Gifted with enormous energy and broad intellectual interests, Mr. Clyne's opinions were valued highly at many levels of society. While his views were forthright and often controversial, he held no fears and sought no favours. While his values were traditional, his principles were steadfast and untarnished.

John Valentine Clyne was a great Canadian. He cared deeply about his country, his province, his university and society-at-large. Throughout his many careers he energetically pursued those goals which he saw as essential to the betterment of each of his associations.

To his wife, Betty, and to his surviving family, the Senate of The University of British Columbia extends its deepest sympathy.


Herbert T. J. Coleman died June 9, 1964, at the age of 92. Dr. Coleman, after taking his first degree at Toronto, won his Ph.D. at Columbia and began his teaching career in the high schools of Spokane. He moved to Colorado State University as Professor of Education and returned to Canada to serve with the same title at the University of Toronto. From here he was called to Queen's University as Dean of the Faculty of Education.

In 1920, Dr. Coleman travelled west to assume dual responsibilities as the second Dean of the Faculty of Arts and Science and Head of the Department of Philosophy and Psychology at the University of British Columbia. For eight years Dean Coleman administered the affairs of the Faculty and occupied the accompanying seat on Senate. The principal champion of a liberal policy for teachers attending the young Summer Session of the early 1920's, Dean Coleman became the provisional Director of the post-graduate course in Teacher Training that was established in the regular session for the first time in 1923.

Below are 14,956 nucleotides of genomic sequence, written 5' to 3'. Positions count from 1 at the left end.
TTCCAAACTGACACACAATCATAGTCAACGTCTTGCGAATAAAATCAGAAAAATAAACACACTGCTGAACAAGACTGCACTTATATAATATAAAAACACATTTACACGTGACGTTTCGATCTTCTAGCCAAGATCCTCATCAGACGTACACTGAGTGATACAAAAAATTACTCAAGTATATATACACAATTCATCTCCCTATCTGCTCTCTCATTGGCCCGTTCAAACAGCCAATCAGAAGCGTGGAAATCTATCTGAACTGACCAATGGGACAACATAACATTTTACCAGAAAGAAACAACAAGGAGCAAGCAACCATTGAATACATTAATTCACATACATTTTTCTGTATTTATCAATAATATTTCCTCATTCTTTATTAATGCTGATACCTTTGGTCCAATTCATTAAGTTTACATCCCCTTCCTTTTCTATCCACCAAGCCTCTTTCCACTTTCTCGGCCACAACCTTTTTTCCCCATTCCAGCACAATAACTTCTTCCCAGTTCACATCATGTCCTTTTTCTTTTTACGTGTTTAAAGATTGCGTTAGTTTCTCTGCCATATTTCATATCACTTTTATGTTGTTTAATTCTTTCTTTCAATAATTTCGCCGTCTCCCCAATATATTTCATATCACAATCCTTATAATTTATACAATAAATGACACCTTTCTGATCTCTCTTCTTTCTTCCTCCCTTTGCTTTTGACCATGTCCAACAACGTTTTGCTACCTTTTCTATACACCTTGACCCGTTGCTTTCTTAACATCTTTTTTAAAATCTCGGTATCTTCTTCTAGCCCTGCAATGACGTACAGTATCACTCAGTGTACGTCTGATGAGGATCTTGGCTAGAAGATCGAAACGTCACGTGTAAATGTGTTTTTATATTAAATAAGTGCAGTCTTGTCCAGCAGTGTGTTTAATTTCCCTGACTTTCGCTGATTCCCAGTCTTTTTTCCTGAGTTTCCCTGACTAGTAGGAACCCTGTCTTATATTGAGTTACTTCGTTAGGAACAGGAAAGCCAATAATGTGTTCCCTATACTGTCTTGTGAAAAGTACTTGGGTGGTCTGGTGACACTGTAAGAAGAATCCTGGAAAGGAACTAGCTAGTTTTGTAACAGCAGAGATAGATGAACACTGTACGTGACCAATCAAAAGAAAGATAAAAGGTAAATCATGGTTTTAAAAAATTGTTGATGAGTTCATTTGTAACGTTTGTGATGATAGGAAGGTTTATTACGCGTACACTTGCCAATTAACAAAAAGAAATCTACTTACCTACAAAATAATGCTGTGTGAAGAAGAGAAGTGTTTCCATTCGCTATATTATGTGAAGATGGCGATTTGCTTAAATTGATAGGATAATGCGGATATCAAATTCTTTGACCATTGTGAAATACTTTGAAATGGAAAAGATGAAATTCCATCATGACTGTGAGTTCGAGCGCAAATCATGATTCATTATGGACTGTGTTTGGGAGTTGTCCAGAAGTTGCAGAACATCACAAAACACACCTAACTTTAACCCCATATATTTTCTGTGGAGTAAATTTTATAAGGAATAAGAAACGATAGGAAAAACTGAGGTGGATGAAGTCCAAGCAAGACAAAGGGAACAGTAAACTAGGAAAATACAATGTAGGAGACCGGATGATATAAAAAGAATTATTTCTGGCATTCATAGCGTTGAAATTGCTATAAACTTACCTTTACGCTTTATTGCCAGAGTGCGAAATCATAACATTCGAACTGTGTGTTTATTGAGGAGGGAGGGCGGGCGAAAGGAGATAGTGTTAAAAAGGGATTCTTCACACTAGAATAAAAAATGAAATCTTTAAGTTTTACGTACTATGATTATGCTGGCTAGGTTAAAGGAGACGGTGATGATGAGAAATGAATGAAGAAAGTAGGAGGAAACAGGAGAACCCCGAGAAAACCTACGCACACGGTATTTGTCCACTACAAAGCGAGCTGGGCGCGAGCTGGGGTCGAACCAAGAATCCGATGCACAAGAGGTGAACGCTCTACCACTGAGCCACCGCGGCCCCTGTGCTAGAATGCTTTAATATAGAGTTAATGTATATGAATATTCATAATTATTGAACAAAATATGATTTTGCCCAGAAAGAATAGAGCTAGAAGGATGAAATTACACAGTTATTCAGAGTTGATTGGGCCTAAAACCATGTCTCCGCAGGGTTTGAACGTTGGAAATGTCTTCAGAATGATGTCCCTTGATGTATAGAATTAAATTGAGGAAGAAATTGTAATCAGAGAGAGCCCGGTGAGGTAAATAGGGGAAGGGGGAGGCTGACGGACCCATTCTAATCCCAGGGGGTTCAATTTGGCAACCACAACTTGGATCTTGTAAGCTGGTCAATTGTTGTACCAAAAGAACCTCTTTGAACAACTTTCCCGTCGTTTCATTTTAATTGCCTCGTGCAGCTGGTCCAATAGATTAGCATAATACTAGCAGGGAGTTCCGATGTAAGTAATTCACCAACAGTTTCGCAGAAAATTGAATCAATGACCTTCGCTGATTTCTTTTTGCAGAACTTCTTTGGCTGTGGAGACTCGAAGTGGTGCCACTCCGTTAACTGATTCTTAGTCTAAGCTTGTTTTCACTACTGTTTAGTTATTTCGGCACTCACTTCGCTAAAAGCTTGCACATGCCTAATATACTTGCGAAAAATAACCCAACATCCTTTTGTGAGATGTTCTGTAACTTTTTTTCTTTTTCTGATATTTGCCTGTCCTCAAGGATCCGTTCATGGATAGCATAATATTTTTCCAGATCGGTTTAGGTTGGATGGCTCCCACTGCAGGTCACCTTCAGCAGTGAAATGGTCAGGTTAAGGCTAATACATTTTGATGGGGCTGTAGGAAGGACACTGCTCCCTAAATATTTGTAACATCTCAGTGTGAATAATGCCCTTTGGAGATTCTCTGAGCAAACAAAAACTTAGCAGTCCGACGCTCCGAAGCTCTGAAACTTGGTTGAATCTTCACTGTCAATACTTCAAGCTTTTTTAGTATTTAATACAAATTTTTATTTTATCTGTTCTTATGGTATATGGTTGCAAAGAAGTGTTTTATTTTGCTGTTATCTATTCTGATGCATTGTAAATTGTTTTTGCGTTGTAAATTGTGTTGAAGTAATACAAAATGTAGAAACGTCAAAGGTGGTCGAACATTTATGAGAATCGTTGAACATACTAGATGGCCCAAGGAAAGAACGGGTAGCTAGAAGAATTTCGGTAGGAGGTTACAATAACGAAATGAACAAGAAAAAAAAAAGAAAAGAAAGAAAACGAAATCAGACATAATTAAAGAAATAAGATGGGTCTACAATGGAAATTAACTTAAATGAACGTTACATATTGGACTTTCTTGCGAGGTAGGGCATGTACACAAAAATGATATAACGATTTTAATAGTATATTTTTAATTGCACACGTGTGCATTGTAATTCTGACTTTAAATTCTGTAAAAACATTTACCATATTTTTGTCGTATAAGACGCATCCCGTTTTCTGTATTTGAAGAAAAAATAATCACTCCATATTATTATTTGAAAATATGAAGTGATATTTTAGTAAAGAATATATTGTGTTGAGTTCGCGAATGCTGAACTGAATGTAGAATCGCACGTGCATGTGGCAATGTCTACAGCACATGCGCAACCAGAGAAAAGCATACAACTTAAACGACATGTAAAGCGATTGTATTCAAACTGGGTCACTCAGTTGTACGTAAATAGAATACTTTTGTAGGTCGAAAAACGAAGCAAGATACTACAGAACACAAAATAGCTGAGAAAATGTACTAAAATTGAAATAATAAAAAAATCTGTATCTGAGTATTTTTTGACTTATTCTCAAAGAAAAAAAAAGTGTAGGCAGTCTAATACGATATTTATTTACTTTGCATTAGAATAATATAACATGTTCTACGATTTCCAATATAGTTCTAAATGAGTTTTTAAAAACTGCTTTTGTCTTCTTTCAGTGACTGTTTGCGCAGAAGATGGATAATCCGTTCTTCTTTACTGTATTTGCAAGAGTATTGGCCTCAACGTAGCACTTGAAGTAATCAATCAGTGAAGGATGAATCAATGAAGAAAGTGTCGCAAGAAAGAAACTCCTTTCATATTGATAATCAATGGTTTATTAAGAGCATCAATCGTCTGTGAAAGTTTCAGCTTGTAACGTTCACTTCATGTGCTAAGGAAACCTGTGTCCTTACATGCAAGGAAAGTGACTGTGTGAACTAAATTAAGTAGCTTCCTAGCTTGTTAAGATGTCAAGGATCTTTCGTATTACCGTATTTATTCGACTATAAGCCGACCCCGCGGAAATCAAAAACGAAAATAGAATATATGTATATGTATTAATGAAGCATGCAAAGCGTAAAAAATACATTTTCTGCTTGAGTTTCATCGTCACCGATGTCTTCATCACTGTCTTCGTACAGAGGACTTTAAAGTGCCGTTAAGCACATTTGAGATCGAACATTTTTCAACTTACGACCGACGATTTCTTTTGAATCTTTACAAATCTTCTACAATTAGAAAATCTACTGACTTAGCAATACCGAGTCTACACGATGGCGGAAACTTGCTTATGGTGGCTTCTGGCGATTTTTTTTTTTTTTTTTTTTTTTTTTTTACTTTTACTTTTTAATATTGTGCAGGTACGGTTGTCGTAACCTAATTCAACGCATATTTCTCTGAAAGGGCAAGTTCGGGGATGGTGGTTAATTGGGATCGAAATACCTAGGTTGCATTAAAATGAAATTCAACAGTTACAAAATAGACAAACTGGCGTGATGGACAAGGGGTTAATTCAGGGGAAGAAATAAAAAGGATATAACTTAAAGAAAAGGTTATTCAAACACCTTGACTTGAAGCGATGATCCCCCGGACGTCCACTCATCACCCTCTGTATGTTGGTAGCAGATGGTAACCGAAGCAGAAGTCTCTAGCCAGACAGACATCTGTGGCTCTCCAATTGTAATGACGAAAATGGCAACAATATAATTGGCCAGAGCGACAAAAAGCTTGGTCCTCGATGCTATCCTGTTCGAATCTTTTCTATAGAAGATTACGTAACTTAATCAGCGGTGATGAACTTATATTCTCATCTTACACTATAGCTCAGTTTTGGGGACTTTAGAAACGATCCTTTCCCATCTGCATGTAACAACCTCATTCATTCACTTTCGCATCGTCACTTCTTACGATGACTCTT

Dean Coleman was by nature a gentle philosopher and he resigned his decanal office in 1928. Now he devoted himself to his teaching, to his own field of study, and to the writing of poetry. By 1940, when he retired, he had become, to borrow from the author of Tuum Est, the ungarlanded poet laureate of the University. In 1945 he was given the title Professor Emeritus.

Dr. Coleman retired to Deep Cove, a charming and rustic bay just outside Victoria. Here he wrote poetry for children, fished, and dispensed a casual hospitality to his friends. Those who visited him will not soon forget the mild patriarch, surrounded by his kin of all ages and presiding over abundant high teas. Nor did he forget the University of British Columbia, which he served actively and conscientiously for twenty years and whose fortunes he followed closely for nearly a quarter of a century in retirement.


Dr. Harold Copp was a renowned Canadian medical scientist. He came to UBC in 1950 as a Professor and the first Head of the Department of Physiology when the Faculty of Medicine was founded. He was a strong advocate for medical research and played a major role in developing the reputation of the Faculty of Medicine at UBC. He served on the UBC Senate on three different occasions: 1954-57, 1966-69 and 1975-78, and was Coordinator of Health Sciences before his retirement in 1980.

Dr. Copp received his MD from the University of Toronto in 1939 and his Ph.D. in Biochemistry from The University of California at Berkeley in 1943.

He began his academic career in Berkeley during World War II where he worked on the Manhattan Project and was one of the first scientists to warn of the health hazards of atomic fission materials. His life long interest in bone metabolism led to his discovery of the hormone Calcitonin in 1961. Subsequent endocrinological studies of this hormone led to new knowledge in calcium metabolism and better understanding of osteoporosis and other bone diseases. These discoveries were the basis for inducting Harold Copp into the Canadian Medical Hall of Fame as one of the 10 chartered members in 1994.